Based on the real-life organization Exodus International, which "ministers the transforming power of the Lord Jesus Christ to those affected by homosexuality," Kevin K. Berry’s Six Men explores the battles of six guys grappling with issues of homosexuality, religion, and identity. Meeting regularly in a church basement, these confused souls reflect on their homosexuality and past relationships under the guidance of a hustler-turned-evangelist who advocates Christianity as a cure for gayness. Through a mosaic of quick-paced episodic vignettes, relationships are formed, broken, and forever changed as these men probe the implications of trying to love, to be a good Christian, and to understand one’s homosexuality.
While the writing was energetic and thoughtful, and the direction showcased an admirable use of time or space, the production suffered due to a lack of originality and a dearth of genuine moments. Characters were central to this issue play, yet all of them were dated and predictable. What compelled them to keep returning to the meetings was unclear, since stimulation came about in spite of the group’s leader rather than because of him. More problematic was the characterizations being less about exposure and action than about presenting exposition and exploring themes.
Simon (Scott Saffer) is the group’s leader, a "reformed" homosexual who spouts out clichéd preacher advice that clashes with his own unresolved gay leanings. Andy (Chuck Worthington) is a flamboyant, self-destructive kid who finds friendship and solace with the group’s more senior and seasoned member, Philip (Gary Dooley). Tom (Michael Soriano) and Jim (Daniel MacMunn) are the group’s "straighter" members who together examine urges toward homosexuality and question romantic relationships past and present. In spite of the platitudes and mundane Bible readings Simon offers the group, friendships form and hints of romance blossom during the meetings. Yet it is the arrival of antagonistic John (Jordan Deas) that really challenges the validity of the group and of Simon.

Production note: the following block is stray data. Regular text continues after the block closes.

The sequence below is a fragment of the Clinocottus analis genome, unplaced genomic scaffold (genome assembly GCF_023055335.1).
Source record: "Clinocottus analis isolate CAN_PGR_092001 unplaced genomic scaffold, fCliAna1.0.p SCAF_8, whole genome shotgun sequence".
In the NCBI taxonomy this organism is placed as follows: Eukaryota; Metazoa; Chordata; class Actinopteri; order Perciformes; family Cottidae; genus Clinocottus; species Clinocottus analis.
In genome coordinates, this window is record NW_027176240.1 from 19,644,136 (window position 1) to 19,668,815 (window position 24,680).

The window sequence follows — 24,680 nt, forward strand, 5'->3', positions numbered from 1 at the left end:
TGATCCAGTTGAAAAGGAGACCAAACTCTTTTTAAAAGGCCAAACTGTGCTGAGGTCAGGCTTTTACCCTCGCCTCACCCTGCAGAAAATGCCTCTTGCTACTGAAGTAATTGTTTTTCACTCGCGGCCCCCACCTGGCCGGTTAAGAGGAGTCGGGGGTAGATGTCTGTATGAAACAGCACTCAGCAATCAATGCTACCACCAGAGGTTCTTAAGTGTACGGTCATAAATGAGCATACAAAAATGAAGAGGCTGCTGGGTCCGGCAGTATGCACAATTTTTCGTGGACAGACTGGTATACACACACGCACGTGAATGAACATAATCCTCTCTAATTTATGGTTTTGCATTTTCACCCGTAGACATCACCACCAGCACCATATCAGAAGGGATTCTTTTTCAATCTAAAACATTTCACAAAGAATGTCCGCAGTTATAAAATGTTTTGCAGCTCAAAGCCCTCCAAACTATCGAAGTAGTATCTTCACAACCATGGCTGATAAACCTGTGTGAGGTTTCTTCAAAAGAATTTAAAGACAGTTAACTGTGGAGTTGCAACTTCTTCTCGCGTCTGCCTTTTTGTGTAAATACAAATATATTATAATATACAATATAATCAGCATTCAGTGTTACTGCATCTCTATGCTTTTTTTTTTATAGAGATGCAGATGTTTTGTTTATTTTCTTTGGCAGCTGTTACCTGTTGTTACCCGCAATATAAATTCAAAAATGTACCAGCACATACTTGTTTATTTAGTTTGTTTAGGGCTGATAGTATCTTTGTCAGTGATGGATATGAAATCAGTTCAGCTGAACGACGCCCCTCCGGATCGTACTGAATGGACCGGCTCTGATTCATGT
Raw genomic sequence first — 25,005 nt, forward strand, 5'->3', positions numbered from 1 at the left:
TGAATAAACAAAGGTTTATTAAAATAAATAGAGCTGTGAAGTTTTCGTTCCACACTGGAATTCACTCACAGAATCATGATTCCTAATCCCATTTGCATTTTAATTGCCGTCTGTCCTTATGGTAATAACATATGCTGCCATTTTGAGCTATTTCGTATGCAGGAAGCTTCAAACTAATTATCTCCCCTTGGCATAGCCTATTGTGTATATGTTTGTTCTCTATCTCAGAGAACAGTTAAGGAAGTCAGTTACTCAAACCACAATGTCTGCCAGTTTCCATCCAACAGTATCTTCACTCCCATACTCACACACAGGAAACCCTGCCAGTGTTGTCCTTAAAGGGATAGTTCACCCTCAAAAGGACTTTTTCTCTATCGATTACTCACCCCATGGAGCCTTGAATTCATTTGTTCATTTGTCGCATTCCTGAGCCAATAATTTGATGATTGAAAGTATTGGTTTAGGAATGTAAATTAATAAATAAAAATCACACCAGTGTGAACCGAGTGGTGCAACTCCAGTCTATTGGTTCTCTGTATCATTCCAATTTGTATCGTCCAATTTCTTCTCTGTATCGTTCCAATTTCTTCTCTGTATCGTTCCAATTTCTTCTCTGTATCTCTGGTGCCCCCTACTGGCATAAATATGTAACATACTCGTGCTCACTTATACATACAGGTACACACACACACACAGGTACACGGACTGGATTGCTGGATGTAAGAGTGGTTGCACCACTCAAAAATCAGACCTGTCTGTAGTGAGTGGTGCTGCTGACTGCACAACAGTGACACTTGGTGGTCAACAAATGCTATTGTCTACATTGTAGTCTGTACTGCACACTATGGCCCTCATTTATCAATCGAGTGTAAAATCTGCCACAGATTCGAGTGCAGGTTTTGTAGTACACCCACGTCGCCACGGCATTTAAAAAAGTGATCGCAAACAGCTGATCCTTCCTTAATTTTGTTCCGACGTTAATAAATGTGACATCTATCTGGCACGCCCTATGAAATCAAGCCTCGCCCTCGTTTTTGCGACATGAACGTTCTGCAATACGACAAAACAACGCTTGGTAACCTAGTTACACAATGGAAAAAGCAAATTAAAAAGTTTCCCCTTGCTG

Many themes are explored in the play, including what makes up one’s sexuality and how does sexual orientation shape personality. What ironically is not really challenged is the notion that one chooses homosexuality and that one can be cured of it. In addition, the presentational style of raising these issues contributed flatness to the play’s action.
While direction impressively handled the rapid-fire scene changes over many locales, it never got beyond the mechanics of presentation. Performances were largely two-dimensional and under-rehearsed. The actors mostly uttered lines to each other, weakening relationships and lowering the play’s stakes. During moments of potential jeopardy when romantic bonds were threatened, the actors resorted to TV-style melodrama.
Set design (uncredited) was essentially non-existent, creating another limitation on a fast-moving play that needed to establish various settings to move the action forward. The lighting (Aaron J. Mason), sound, and costume (both uncredited) designs were functional but unimaginative.
(Also featuring Amanita Heird and Faye Bankler.)
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Copyright 2001 Adam Cooper